This is not my first time vacationing alone. I have been to London, Spain, Colorado, Portland, and Seattle alone. I revel in those memories. Walking the streets of London in the middle of the night. Driving haphazardly to Seattle. Prayer walking with a faithful dog named Lazarus in Divide, Colorado. This is the first time, I have been lonely while vacationing. No one should eat deep dish pizza alone. I want to experience life with a person. After lunch, I resigned to my room. In the building across from mine, people were living and moving and dancing and jumping. I lay on my bed. I didn’t go back until the next general session. I did the same today.
The only difference between yesterday and today is this. Today, I acknowledge I have run, filling my life with work and school. God will find me in my quiet resignation. I am uncomfortable being here. I am scared being here. I don’t like my withdrawal, but I can’t muster the will to engage. Luckily, God has always found people in the most random places.
Find me in the cave
Find me at the well
Find me in the river
Find me in the jail
Four hundred and seventy-seven pages into Americanah, I saw it. Shocked by its presence, I sat and stared. Fixated so deeply by the letters, they ambiguated into modern hieroglyphics. I couldn’t decipher them. Familiar but distant. I took a picture and what I saw was my name.
Tosin (toe-seen) is a name of modernity. I didn’t actually discover my first name was Tosin (actually Oluwatosin) until I was in 9th grade. For a significant time of my life, I was called by my first middle name, Funke (foon-keh). As a child, Funke lent itself to humorous, but uninspired name calling: funky monkey, funky chicken, you smell funky. The one time, I fought, it was because someone made fun of my name. His name was Caleb Brown, and I hit his head against a window sill. (I won). Unfortunately, I didn’t have the resolve as a child to own my name.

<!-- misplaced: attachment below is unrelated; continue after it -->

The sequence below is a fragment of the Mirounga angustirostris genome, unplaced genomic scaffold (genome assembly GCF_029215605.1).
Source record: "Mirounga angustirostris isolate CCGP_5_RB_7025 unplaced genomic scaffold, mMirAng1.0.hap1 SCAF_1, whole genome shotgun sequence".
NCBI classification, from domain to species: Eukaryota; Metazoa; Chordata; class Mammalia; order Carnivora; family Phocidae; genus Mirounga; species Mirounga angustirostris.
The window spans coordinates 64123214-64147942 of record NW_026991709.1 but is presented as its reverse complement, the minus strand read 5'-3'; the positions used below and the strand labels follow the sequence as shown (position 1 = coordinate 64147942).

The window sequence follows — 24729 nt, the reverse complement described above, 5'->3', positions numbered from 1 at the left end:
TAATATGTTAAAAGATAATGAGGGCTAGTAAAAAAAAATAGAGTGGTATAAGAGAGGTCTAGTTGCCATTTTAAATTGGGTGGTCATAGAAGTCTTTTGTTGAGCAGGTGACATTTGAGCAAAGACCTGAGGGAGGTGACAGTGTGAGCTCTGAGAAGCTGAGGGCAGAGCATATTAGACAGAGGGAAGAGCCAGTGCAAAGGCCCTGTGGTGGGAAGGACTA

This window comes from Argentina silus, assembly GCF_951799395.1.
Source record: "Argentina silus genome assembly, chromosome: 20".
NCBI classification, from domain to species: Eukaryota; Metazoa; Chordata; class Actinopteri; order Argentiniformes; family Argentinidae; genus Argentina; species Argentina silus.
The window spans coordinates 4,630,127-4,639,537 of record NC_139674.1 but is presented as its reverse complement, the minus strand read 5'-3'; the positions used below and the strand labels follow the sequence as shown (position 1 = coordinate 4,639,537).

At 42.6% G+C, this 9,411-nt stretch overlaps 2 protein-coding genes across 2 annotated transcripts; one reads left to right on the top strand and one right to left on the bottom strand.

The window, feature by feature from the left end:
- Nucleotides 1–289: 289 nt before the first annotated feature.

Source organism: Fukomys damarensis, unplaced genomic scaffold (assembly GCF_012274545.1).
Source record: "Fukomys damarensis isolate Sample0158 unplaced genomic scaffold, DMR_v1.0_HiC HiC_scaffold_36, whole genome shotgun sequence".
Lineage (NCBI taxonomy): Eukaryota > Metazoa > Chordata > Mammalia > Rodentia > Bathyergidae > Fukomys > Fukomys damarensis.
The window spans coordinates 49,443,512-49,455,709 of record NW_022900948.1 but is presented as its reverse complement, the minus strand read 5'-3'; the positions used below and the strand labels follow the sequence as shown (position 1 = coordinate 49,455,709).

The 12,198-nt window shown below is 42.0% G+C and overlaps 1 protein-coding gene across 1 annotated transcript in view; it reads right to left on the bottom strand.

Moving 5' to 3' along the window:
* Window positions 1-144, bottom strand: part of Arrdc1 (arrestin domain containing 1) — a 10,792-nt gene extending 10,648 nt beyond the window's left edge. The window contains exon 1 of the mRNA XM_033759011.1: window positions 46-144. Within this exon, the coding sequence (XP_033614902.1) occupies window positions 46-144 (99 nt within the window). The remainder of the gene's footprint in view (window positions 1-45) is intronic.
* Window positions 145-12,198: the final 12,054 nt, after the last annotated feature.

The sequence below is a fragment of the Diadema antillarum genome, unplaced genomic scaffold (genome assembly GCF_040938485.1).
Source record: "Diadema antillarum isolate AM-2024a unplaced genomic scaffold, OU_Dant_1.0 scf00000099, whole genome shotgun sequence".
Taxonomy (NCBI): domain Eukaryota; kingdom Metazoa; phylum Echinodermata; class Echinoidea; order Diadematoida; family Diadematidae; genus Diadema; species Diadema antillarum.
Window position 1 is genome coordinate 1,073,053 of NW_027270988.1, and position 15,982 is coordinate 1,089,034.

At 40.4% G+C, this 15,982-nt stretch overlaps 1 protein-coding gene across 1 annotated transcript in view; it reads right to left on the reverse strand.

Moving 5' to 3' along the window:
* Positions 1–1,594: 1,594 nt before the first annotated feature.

When I transitioned into middle school, I went by Ola, taken from my second middle name, Dolapo (doe-lah-poe). Ignorantly unaware of the Spanish language, anyone reading this could clearly see how Ola got real old, real quick. Unfortunately, I was highly temperamental in middle school, and “Hola, Ola” lost its humor quickly. I never got into a physical fight in middle school over my name, but I did have mastery of a couple of choice curse words, that aided me in my verbal assaults.
In high school, I landed on Tosin. My most preferred moniker. Half of my life, I have answered to Tosin. I love my name. It fits me well. It has a balance of edge, softness, wisdom, and verve. It has followed me through high school, college, and Texas. I have heard “Tosin” pass beautifully through the lips of friends who have loved me like family. There are not any American songs written about girls named Tosin, but I don’t really need them. Tosin is unique for me. I like that when a friend hears my name, they are not filtering through millions of Tosin’s. There is (typically) a singular Tosin, whose name creates some sort of reaction for them. It is me.
So, why was I so startled by Funke?
Two reasons. First, it was awesome to see my name in the pages of a book. Chimamanda Ngozi Adichie was not thinking of me when she wrote Americanah, yet I felt represented. I joined along with a 1,000’s of other Funke’s who never thought they would see their name in a novel. Dumbstruck and awestruck. I was mesmerized by the idea that me a Nigerian-American second generation immigrant, whose name was caricatured, would see my name as a complex character even for one paragraph.
Second, it brought back memories of childhood. Dormant beautiful memories of Funke, who was spunky and sweet, tomboyish and rugged. Funke, whose mind was a wonderland of colors and stories and weirdness and spontaneity. I don’t revel in my childhood. Reflections of that time period are embittered by abuses and terror. It was nice to get a morsel of it back.
Hi. My name is Funke.
Next to my many names are the proper phonetics for accurate pronunciation.